Australia's First Drug Checking Site Opens This Week, TX Bill Would Make Legal Pot a Local Option, More... (7/19/22)

There are marijuana reform rumblings in the Lone Star State, Ohio becomes the latest state to see a fentanyl test strip decrim bill, and more.

Texas State Capitol (Daniel Mayer, Wikimedia)
Marijuana Policy

Texas Bill Would Let Cities, Counties Legalize Marijuana. State Rep. Jessica Gonzalez (D-Dallas) has filed a bill, House Bill 3248, that would let cities and counties the option of locally legalizing recreational marijuana use, possession, and sales. The bill would also impose a 10 percent tax on marijuana products, with 10 percent of that going to pay for regulation, another 10 percent to pay for marijuana testing and quality control, 20 percent to participating local governments for oversight, and the rest would go into the state school fund. "While Texas has made progress with the Compassionate Use Act, we have been left behind on a potential revenue source that would increase investments in public education, stop the unnecessary arrests for cannabis possession and create jobs in our state," González said. "We should allow our local communities to make the best decision for themselves in regards to cannabis legalization, and HB 3248 would allow that for adults 21 years or older." The bill faces long odds in the GOP-dominated legislature.

Medical Marijuana

Texas Agriculture Commissioner Calls for Expanded Medical Marijuana Access. State Agriculture Commissioner Sid Miller (R) says he supports the expansion of medical marijuana access and nodded toward other conservative states that have fully legalized medical use. Governments should only be able to make something illegal "for a powerful reason or set of fact," he wrote in a letter, comparing pot prohibition to the alcohol Prohibition of the 1920s. "As I look back, I believe that cannabis prohibition came from a place of fear, not from medical science or the analysis of social harm. Sadly, the roots of this came from a history of racism, classism, and a large central government with an authoritarian desire to control others. It is as anti-American in its origins as could be imaginable,"he wrote. It is time for all of us, including the Governor, members of the Texas Legislature and others to come together and set aside our political differences to have an honest conversation about cannabis: where we have been, where we are going and what role government should properly play," Miller ended his letter. "We owe it to our fellow Texans, especially those who are suffering, to lead or just get out of the way if we cannot formulate effective cannabis policy for Texas."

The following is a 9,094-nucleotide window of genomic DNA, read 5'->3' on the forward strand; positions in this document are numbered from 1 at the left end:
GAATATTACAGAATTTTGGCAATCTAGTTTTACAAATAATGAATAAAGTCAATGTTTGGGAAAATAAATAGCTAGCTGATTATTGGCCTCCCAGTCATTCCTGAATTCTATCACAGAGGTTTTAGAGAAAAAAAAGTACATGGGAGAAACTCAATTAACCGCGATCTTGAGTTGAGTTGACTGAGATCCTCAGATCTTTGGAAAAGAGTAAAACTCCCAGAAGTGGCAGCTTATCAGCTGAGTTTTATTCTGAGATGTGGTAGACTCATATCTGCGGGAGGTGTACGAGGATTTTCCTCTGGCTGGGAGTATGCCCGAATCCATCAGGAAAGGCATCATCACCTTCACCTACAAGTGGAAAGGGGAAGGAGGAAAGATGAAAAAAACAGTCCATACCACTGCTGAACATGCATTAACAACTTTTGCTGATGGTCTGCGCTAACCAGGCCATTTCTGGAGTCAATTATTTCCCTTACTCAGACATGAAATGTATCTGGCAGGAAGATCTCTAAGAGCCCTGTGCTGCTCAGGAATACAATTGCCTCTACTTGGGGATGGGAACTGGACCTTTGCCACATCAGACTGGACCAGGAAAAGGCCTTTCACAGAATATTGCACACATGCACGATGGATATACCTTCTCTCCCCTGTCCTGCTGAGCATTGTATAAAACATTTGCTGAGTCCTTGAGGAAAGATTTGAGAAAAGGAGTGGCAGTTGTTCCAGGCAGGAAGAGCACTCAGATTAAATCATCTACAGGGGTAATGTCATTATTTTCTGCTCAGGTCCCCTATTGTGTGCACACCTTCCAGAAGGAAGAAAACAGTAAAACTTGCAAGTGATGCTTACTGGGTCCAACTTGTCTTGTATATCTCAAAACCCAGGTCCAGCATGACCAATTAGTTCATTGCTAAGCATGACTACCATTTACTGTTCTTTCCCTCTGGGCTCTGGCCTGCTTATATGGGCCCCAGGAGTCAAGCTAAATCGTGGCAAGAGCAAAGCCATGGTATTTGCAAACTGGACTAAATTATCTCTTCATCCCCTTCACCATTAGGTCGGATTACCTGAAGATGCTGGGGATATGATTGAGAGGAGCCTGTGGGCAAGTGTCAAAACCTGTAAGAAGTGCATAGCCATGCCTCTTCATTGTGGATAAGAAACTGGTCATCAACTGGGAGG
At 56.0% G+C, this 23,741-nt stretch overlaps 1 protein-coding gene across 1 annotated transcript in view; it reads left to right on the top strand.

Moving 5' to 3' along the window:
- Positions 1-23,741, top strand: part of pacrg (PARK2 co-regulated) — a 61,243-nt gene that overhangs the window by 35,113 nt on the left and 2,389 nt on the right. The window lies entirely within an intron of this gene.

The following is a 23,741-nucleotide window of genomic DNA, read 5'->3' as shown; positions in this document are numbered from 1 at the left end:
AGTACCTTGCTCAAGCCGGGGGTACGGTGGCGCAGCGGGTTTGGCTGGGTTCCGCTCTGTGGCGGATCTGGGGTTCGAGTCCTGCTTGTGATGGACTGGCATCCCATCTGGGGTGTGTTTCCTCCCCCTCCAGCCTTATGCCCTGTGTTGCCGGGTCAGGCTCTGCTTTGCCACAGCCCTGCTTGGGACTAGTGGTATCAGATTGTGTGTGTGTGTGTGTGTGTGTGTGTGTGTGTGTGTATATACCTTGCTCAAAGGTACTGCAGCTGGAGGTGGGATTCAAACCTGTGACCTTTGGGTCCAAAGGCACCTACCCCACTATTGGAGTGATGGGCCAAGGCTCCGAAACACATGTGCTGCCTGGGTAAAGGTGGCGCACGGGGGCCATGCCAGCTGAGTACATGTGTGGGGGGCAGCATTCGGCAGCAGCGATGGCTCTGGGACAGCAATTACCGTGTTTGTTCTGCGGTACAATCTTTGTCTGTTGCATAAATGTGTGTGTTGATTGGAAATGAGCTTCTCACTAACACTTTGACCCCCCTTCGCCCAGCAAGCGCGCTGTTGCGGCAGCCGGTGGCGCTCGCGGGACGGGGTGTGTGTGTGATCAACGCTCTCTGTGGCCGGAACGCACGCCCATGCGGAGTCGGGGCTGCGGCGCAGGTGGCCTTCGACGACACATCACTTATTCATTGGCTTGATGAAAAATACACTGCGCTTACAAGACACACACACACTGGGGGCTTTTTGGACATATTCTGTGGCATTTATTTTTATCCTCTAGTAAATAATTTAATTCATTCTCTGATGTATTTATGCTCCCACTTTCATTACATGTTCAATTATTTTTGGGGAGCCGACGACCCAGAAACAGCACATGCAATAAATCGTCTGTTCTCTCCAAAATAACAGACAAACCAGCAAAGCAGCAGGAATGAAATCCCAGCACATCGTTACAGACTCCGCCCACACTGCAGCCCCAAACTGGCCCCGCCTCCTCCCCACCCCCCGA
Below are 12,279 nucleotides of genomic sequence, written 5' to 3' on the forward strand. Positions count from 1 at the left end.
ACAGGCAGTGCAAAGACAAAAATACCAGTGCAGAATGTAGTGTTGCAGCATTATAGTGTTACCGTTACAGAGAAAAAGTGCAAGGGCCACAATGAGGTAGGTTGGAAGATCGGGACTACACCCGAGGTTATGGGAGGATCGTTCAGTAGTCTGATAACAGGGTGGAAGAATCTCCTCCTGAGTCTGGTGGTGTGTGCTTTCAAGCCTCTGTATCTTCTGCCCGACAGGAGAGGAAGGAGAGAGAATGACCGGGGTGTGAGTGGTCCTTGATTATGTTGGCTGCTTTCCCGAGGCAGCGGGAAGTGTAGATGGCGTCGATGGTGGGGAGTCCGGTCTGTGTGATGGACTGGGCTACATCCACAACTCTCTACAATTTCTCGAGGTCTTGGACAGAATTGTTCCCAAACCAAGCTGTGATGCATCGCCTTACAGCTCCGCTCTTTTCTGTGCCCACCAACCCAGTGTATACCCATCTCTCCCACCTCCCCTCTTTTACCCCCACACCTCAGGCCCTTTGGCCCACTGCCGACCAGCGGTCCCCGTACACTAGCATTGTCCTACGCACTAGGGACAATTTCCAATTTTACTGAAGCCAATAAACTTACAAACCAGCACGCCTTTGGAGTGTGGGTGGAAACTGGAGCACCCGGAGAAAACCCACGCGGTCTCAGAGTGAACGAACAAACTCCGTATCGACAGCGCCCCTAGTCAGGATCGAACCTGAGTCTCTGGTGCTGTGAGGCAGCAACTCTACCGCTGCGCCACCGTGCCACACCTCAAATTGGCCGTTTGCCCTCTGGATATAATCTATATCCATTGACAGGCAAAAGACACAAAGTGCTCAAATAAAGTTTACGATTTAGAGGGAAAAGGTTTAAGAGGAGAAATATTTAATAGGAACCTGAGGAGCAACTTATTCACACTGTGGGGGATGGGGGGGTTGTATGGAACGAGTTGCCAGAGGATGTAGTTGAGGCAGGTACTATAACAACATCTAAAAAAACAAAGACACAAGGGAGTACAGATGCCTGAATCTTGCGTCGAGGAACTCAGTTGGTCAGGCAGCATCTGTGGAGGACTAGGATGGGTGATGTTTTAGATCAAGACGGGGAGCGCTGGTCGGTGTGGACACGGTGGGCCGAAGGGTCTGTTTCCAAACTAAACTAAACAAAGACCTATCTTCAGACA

Harm Reduction

Ohio Bill Would Decriminalize Fentanyl Test Strips. Ohio could become the latest state to decriminalize or legalize fentanyl test strips as a harm reduction measure aimed at reducing overdose deaths. State Rep. Kristin Boggs (D-Columbus) has filed House Bill 456 would decriminalize fentanyl drug testing strips. They are currently classified as drug paraphernalia, but that hasn't stopped them from beginning to pop up in bar bathrooms in Cincinnati. Fentanyl, a synthetic opioid, is increasingly adulterating other illicit drugs or appearing as counterfeit prescription opioids. In Ohio, nearly two-thirds of 1,497 cocaine overdose deaths last year were caused by drugs laced with fentanyl. The bill has just been filed, but has garnered no opposition so far.

International

Australia's First Fixed Drug Checking Site to Open This Week in Canberra. Beginning on Thursday, Australia's capital city, Canberra, will host the country's first fixed location drug checking site. Previously, drug testing has twice been done at music festivals. The move comes as the Australian Capital Territory prepares to implement drug decriminalization. "This Australian-first program will help people who use drugs better understand or avoid unknown and potentially dangerous substances in illicit drugs," said ACT Health Minister Rachel Stephen-Smith.

"We know the safest option is not to take drugs and this will always be our advice to the community. However we recognize some people will choose to use drugs and there is a need for initiatives that reduce the harms associated with drug use."

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